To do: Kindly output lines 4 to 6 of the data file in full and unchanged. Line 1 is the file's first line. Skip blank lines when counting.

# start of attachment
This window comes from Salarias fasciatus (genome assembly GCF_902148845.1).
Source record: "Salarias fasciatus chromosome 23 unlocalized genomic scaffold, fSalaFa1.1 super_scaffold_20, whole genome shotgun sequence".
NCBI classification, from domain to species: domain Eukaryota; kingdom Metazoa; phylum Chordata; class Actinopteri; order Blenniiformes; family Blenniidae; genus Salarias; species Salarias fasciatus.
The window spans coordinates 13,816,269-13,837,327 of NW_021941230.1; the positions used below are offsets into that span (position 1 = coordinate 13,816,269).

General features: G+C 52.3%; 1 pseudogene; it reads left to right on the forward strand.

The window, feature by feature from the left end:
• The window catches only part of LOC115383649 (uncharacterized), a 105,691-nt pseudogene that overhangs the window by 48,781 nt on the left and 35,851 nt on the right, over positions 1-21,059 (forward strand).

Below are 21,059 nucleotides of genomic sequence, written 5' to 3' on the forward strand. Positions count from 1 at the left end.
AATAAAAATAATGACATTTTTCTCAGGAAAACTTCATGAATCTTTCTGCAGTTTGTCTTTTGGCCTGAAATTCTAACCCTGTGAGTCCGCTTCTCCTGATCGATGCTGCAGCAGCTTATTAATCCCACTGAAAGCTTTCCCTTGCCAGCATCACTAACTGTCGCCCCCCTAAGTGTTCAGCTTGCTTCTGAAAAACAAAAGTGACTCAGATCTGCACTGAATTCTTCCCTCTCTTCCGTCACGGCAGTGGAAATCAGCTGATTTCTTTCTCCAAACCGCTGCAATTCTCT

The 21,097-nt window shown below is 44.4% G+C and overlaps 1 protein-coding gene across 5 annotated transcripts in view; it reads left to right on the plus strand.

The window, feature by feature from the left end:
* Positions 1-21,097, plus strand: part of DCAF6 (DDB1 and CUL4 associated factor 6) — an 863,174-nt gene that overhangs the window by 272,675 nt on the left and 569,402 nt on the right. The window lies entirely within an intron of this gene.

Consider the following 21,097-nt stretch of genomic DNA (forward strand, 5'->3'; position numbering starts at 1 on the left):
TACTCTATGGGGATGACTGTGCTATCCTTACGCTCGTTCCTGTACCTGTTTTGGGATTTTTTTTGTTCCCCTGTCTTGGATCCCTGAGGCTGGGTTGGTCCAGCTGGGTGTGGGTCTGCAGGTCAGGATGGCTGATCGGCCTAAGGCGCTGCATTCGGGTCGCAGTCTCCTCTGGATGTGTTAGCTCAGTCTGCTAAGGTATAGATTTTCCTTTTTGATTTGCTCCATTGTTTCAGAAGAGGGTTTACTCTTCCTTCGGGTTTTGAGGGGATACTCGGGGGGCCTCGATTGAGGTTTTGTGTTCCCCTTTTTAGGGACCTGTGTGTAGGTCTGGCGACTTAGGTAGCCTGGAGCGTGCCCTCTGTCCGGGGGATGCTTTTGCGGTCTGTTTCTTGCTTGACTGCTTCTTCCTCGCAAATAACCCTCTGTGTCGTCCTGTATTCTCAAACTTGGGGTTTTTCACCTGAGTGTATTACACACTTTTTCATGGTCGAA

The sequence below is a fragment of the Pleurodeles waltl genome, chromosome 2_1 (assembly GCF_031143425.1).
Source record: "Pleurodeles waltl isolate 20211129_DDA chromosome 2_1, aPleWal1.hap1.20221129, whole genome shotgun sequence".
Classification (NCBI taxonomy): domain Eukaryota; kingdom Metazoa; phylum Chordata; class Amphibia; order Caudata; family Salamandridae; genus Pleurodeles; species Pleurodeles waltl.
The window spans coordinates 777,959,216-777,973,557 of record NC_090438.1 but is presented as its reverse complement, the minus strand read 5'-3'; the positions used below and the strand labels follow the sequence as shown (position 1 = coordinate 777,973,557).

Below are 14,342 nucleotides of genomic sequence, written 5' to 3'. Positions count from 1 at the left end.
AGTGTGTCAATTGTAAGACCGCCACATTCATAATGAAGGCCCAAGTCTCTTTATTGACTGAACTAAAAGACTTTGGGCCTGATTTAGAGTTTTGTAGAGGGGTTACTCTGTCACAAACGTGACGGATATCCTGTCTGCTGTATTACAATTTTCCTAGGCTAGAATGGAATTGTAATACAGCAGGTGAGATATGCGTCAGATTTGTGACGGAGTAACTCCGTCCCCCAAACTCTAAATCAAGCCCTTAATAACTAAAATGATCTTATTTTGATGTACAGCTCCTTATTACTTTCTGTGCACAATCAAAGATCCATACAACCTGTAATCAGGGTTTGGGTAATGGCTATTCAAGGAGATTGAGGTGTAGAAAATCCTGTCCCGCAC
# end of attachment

The window spans coordinates 13,816,269-13,837,327 of NW_021941230.1; the positions used below are offsets into that span (position 1 = coordinate 13,816,269).

General features: G+C 52.3%; 1 pseudogene; it reads left to right on the forward strand.

The window, feature by feature from the left end: